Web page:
The present, and the future, of Ironman gathered under the special events tent on the Olympic Oval Friday morning. The traditional press conference, open to questions from the media and from the public, allowed a glimpse into the mindset of the professional triathletes gathered for Ironman Lake Placid.
This week’s Wednesday Q&A brings together humor and insight from several of the best long distance triathletes in the world, albeit in a slightly non-traditional Q&A format. Then again, little about the life of elite athletes is “traditional.”
The 40-year-old has competed in 52 Ironman races. Yes that’s right — 52 — and he has two titles at Ironman Western Australia. In Sunday’s race, Shortis got out of the water in 1:00:38 but a broken spoke on the bike course led to a DNF.
On his age: “I already turned 40 and I feel some of my best races are yet to come.”
Tips for your first Ironman: “It’s not too late to pull out before you start. And you should do the entire course tomorrow,” Shortis joked with an audience question on Friday. “Really, one of the big mistakes is that in your first Ironman you get so caught up in the finish line that you take time to enjoy it. When you enter the finisher’s chute, soak it up. Quite often you’re so focused on trying to get to the end, to get to that finish line, that you don’t remember any of it. Take the time to look around and soak it all in.”
On how to survive the dark moments during the race: “Ironman mirrors real life. You face hard times in life, but you keep going. Think about why you’re doing the race. The finish line is a big pull. Think about why you’re doing it and all the hard things you’ve done to get here. The race is a reward for all the hard work you do. It’s a long training day that’s catered.”
Crossing the finish line in 8 hours, 39 minutes and 34 seconds, the 27-year old from Colorado won his first Ironman on Sunday. New on the Ironman scene, Hoffman finished second at Ironman St. George in May and has four top-10 finishes in Ironman 70.3 races this year.
On being one of the top American triathletes: “I do like the idea of being the next American long distance athlete. With no disrespect to guys like Chris Lieto, they have have many years of good racing ahead of them, but eventually there will be a period of time when the next guys come along. I feel good where I’m at. This is my fourth Ironman. I don’t have a lot of experience and I feel it’s an advantage to race a lot.”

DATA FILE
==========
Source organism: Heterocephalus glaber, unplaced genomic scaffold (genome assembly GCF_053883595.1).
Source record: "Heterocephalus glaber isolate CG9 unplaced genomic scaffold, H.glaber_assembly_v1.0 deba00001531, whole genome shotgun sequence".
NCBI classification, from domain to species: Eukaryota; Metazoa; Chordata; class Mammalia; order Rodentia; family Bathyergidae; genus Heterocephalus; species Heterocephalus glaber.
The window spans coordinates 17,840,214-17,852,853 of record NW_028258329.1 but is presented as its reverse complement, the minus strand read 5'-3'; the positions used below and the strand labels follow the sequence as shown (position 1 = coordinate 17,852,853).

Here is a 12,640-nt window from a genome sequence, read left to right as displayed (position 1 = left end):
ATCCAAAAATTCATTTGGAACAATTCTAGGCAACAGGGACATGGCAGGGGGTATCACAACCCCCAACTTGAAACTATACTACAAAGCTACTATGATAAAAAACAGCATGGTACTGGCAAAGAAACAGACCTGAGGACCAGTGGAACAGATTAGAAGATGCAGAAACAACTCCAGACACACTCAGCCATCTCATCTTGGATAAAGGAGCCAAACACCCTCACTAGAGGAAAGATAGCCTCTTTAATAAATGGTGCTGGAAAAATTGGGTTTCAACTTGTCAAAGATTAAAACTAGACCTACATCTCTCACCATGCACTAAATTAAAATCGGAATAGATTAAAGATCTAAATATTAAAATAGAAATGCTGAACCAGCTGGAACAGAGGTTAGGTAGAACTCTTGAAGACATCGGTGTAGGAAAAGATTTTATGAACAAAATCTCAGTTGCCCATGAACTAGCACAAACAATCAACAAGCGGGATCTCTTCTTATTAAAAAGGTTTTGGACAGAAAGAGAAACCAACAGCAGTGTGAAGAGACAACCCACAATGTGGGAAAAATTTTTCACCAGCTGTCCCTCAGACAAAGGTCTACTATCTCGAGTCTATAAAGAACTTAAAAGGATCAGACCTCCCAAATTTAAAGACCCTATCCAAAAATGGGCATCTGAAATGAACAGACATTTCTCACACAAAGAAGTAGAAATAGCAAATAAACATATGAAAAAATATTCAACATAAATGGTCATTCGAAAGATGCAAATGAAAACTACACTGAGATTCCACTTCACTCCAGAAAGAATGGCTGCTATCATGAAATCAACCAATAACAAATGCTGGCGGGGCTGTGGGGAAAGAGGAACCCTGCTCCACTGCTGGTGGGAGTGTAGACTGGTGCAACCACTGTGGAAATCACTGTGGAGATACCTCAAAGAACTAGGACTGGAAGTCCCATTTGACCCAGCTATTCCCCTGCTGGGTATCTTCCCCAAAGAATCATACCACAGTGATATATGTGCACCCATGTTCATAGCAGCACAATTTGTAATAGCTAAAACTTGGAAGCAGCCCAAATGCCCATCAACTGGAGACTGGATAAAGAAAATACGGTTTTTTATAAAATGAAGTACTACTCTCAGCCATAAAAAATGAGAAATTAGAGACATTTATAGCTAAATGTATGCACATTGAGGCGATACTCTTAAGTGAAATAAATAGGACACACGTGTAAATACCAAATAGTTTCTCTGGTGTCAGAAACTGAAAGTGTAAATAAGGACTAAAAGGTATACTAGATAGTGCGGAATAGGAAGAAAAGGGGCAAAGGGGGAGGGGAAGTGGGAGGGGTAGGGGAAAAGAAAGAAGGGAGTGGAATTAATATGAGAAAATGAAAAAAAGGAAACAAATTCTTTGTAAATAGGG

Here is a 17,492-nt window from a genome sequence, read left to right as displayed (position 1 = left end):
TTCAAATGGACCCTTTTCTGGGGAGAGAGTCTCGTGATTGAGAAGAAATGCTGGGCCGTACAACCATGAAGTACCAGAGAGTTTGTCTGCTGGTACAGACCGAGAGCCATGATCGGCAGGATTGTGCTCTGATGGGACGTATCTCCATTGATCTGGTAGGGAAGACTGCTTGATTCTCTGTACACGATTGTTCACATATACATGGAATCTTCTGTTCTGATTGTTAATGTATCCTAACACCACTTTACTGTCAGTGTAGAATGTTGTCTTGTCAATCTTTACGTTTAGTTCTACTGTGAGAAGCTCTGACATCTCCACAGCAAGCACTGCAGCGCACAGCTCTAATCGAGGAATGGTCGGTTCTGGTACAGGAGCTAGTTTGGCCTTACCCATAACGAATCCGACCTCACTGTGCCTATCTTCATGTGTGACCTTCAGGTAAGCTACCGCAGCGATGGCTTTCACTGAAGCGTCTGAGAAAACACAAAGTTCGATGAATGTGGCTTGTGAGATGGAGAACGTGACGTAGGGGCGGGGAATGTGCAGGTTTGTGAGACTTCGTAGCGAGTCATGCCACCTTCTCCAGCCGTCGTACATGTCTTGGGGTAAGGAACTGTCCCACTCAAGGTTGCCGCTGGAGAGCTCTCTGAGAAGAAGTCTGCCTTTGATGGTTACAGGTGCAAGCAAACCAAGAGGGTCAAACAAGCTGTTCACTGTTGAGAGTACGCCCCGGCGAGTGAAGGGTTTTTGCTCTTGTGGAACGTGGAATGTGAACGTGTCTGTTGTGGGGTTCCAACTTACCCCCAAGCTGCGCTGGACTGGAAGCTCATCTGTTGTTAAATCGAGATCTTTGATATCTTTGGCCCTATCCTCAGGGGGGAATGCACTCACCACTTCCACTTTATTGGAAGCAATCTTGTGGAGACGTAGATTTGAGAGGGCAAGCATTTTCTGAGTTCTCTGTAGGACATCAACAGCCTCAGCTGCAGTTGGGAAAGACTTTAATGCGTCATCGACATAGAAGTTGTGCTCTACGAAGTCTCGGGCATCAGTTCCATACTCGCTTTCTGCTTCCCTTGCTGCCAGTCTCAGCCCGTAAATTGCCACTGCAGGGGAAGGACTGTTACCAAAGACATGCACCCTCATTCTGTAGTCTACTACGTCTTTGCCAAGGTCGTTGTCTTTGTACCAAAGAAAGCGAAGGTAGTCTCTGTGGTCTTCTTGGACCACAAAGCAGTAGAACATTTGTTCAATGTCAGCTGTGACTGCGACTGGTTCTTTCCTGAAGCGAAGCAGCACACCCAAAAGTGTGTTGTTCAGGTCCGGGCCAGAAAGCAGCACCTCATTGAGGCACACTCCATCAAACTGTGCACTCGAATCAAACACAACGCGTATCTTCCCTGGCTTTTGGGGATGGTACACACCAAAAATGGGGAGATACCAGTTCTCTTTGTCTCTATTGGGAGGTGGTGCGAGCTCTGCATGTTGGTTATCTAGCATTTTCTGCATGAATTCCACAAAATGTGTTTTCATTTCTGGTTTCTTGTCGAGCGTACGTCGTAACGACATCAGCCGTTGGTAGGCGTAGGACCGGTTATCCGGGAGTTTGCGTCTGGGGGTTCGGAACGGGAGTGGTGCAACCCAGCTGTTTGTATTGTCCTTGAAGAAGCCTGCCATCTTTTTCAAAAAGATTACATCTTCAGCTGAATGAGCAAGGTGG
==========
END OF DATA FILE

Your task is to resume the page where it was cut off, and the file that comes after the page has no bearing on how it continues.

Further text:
On how to survive the dark moments in a race: “I’m mostly racing for the money, fame and the girls. Oh wait, I’m in the wrong sport,” Hoffman joked. “It’s a day of ups and downs during an Ironman and you just have to trust your training. You’ve had dark points in your training and you went through those hard sessions. You just have to know that you’re ready for this.”
A native of Massachusetts, racing Lake Placid is practically like racing at home with all the friends and family that make the trip. Snow won the event in 2008 and finished second in 2009. She gained 15 minutes on the leader Amy Marsh during the marathon, running the 26.2 miles in 3:03:37, but Marsh crushed the bike course and Snow again took second place. But her run has been the key to her triathlon success.
On her unorthodox style of running: It’s been called short and choppy and I didn’t realize how silly it looked until I saw video of it. I knew I had a short stride but I thought that just went with my short stature. I don’t really work or try to accomplish anything in the way that I run.
On the finances of a pro triathlete: I coach with QT2 and I try not to look at the prize money of races. I consider making my income from coaching and not from racing. I don’t want to race for the money. For me it would take something out of if. There are still moments when I’m at a race and the announcer is listing the pro athletes and they say my name. I still get chills hearing my name associated with those great athletes. I get chills just thinking about it. It’s really a dream to keep doing what I’m doing.